Saturday, October 24, 2009

Overcoming Depression, Part 3

Today's tip on overcoming depression challenges us to look past the current dismal state we may be feeling, and reaching out to things that are good.

Tip #3: Focus on what's good

When it feels like our world is crashing down around us, and we don't even look for the "light at the end of the tunnel" because we know if we see the light, it's probably a train, we can improve our mood by focusing on what's going right. What things we have going for us. How the world is a better place because we're in it.

For example, one day, I got some very bad news: I found out I did NOT qualify for a program I needed to progress further in my career, and was told (in political, polite, language) that I've gone as far as I can go and I'm the bottom of the barrel. Lots of losers get into this school, so I was feeling really, really, down about it. Now that I'm facing life as a single mom, money has become more important to me. I'm now the provider. And in a couple years, this job will turn into a pumpkin. So I was crying and sad and feeling like nothing in my life was going well. I didn't get the program, my promotion recommendation was laughed at, my weight won't budge (in spite of all these half-marathons I've been running), and my son has developed a very disrespectful mouth.

But then the Lord spoke to me.

And reminded me that my problems are minimal. No, my weight isn't going down, but I'm in great shape and unlike my peers I no longer need medication. I'm not likely to get promoted (*1) but I make good money. And I have a healthy retirement package. No, things aren't going well in the social department either (the dating and friend scene has really changed in the last 15 years since I've swam in it), but I have a beautiful son who gives me a legal excuse to do Aspie things most adults would get disrespected for (like play with sounds (mouth/throat), explore textures (grass, fence, etc), and twirl around like nobody's business).

So, one by one I started thinking about all the good things in my life. What's right. I started praying and thanking God for all the good things.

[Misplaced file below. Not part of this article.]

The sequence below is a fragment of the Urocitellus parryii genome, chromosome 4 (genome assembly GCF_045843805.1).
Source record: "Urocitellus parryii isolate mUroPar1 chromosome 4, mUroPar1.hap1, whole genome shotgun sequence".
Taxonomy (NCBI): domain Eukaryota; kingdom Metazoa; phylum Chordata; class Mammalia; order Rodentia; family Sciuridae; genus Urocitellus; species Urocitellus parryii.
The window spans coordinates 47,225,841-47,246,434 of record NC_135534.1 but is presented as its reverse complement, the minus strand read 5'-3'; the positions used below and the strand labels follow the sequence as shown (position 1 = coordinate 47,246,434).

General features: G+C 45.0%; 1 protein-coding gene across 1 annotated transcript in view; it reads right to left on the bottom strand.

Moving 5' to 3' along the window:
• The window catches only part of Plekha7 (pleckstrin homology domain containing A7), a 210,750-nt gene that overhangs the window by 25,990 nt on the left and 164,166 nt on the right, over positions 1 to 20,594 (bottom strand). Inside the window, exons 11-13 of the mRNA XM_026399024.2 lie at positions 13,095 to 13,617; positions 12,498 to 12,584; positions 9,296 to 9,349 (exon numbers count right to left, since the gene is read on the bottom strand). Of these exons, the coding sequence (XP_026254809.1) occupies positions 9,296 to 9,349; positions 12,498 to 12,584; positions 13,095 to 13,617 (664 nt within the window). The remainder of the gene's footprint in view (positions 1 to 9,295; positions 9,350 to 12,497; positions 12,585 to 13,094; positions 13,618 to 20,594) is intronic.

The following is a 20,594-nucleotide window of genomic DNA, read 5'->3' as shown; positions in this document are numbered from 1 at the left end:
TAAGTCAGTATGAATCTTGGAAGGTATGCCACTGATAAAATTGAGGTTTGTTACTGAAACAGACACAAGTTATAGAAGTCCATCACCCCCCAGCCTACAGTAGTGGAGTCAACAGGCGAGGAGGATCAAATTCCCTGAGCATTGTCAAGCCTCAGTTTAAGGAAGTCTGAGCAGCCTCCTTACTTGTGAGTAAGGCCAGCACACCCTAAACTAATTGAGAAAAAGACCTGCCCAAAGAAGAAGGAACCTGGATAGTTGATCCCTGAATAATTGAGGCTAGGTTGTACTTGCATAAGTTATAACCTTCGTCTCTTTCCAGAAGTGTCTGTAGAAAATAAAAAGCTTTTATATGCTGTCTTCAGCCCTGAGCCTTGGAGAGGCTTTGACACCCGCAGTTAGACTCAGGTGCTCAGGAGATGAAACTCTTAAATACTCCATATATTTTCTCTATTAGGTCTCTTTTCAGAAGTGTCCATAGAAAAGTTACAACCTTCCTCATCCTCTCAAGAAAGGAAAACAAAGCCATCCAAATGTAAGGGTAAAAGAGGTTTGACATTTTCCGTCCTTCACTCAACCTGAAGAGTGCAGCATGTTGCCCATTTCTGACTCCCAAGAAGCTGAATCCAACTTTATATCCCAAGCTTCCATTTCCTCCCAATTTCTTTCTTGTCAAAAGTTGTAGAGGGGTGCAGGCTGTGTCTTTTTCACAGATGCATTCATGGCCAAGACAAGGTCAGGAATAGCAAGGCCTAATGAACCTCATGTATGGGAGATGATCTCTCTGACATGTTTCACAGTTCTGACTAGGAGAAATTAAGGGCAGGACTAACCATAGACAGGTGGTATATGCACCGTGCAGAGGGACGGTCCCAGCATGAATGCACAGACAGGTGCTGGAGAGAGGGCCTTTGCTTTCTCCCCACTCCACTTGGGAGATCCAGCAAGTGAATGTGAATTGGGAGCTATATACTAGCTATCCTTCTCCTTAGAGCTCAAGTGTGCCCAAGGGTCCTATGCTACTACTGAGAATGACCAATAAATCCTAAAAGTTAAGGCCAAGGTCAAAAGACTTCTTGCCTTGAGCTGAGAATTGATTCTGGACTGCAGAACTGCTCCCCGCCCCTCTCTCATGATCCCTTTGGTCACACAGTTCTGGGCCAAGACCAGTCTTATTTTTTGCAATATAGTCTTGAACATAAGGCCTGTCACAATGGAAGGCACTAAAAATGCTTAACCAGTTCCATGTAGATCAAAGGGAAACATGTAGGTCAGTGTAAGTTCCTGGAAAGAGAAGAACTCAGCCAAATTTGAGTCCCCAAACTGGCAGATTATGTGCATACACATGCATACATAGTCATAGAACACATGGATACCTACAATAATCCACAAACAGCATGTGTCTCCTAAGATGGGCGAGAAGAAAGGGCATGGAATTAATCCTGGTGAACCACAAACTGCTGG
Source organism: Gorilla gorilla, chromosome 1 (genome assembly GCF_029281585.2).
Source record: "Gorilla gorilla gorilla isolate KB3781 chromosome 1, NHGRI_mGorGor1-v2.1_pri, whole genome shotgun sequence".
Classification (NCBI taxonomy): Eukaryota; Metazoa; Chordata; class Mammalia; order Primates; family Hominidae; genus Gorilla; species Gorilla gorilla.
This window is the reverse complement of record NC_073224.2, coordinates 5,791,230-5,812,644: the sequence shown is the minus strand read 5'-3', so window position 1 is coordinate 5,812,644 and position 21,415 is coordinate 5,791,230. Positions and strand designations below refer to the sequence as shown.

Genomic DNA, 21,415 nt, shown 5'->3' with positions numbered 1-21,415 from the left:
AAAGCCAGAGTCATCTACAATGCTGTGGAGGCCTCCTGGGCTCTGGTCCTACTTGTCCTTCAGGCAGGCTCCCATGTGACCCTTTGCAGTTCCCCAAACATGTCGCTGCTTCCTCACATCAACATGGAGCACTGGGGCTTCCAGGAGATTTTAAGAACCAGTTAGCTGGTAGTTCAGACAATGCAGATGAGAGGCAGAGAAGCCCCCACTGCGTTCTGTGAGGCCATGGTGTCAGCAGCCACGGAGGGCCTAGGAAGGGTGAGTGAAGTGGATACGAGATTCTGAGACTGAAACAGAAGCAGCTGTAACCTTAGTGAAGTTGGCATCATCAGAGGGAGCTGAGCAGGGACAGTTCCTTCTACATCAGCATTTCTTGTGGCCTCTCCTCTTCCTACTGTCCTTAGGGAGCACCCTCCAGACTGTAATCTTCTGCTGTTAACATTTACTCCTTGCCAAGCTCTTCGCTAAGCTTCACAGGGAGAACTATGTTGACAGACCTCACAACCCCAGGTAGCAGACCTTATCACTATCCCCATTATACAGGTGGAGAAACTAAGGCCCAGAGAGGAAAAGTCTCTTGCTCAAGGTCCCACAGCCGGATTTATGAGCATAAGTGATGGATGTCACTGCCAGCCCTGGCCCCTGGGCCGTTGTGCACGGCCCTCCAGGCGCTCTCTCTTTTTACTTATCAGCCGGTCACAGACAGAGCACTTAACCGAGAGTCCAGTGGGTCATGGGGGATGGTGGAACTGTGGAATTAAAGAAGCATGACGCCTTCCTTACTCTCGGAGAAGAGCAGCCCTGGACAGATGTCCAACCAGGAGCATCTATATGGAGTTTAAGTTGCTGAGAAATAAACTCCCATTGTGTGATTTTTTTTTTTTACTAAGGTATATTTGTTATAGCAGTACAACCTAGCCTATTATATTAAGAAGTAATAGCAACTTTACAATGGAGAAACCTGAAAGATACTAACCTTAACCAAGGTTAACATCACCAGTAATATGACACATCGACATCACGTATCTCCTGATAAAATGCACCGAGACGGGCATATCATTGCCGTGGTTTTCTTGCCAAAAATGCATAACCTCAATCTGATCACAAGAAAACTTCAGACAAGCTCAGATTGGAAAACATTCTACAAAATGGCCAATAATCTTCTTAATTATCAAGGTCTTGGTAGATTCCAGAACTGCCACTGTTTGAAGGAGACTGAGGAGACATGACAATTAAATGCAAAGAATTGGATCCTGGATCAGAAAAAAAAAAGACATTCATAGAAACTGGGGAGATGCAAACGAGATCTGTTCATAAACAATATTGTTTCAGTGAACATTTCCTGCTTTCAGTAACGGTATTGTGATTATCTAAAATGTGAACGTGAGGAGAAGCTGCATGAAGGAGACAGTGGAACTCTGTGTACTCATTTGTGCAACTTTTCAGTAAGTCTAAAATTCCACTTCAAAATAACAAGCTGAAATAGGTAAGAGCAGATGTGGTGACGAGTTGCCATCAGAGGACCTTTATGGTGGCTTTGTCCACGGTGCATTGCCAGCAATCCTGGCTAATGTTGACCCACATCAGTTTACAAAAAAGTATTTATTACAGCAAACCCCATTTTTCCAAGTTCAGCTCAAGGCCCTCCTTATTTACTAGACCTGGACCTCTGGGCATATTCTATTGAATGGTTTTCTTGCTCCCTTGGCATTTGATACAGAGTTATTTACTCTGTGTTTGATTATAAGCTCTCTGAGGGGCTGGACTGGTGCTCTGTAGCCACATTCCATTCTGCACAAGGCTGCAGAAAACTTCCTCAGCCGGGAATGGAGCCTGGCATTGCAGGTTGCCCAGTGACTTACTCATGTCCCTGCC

And I realized, sitting around moping in my room was NOT making the world a better place. So I started (slowly) volunteering again and doing things for others. And slowly but surely this helped pick me up out of my depressive slump.

I encourage you to try these tips, and let me know they work out for you and/or your friends the next time a depression comes along.






(*1) I'm NOT going to say I'll never get promoted, though this school is pretty much required in my line of work, since, after all, promotion comes not from the east, west, or the south- but GOD sets up one and takes down another. If God wants me to get promoted, I will. I have to do the work, of course, but He can put me where He wants me, in spite of what my administration says (ps 76:6-7).

2 comments:

Cube Demon said...

The truth is I'm saved as well but I am still a baby compared to you. I still have anger and depression. Reading your thing means alot to me.

The thing is there are those who advocate responsibility whom I call "The advocates for self-responsibility" but they're so phony and fake. All they do is parrot their worn out cliched phrases that mean nothing. None of them will answer my questions. They just get me so riled up. I do agree God does work miracles.

SavedAspie said...

Thanks, Cube, for your comment.

I like to post my experiences because I find that many people who are giving advice are, like you say, phony.

Some are like the always skinny person telling those with low metabolism how easy it is to lose weight: I know one of these people- just naturally very skinny. Never had to deal with the problem, can't comprehend how someone can be heavy on a "normal" diet, and continuously spout off how easy it is to be thin. They think they "know" how easy it is to solve your problem, but in reality, it's not a struggle they've overcome.

On the other hand are the people who have a book/intellectual understanding of how to solve a problem but never have done so themselves. Unfortunately, many of my aspie friends fall in this category... and *I'm* prone too... I try HARD not to do this myself!

To continue the weight analogy, these would be the very heavy folks who tell someone who weighs less how to lose weight. The heavier person KNOWS how to lose weight, yet has not put that knowledge into action.

So, I try to write what I've put into action and let readers know if it's worked or not.

Thanks so much for reading!!